Lively, entertaining reviews of, and essays on, old and newer films and everything relating to them, written by professional author William Schoell.

Thursday, November 28, 2013


Evelyn lays a big egg in "One Heavenly Night"

ONE HEAVENLY NIGHT (1931). Director: George Fitzmaurice.

Flower girl/usherette Lilli (the amusingly named Evelyn Laye) aspires to be just like the notorious man-hungry chanteuse Fritzi (Lilyan Tashman), and she gets her chance when Fritzi asks Lilli to impersonate her on a trip to the tiny kingdom of Zuppa. There Lilli meets the handsome Count Tibor (John Boles), and the two fall in love after an initial unpleasant encounter. One Heavenly Night is, alas, not an example of one of your more memorable operettas, having an uninteresting story, tedious comic relief, and songs that are only vaguely pleasant at best. Playing a young ladies man, Boles is sexier than in such dramas as Back Street and Stella Dallas, in which he was convincingly middle-aged only a year later. Neither Laye nor Tashman are terribly attractive by Hollywood standards; although Laye isn't a bad actress, she lacks distinction. One problem with Laye in this movie is that she's rather affected even before she begins her impersonation of the haughty Fritzi. Leon Errol is on hand as Lilli's vocal coach and loving buddy, but even the great comedian isn't able to do anything to save the picture. Laye made a few more films in the thirties, and then wasn't seen again for twenty years. That same year Fitzmaurice directed Greta Garbo in Mata Hari and he guided Barbara Stanwyck in her second film and first sound picture, The Locked Door.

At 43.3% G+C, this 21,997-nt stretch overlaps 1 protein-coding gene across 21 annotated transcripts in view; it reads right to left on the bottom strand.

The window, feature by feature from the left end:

Verdict: A not-so-heavenly hour and a half. *1/2.

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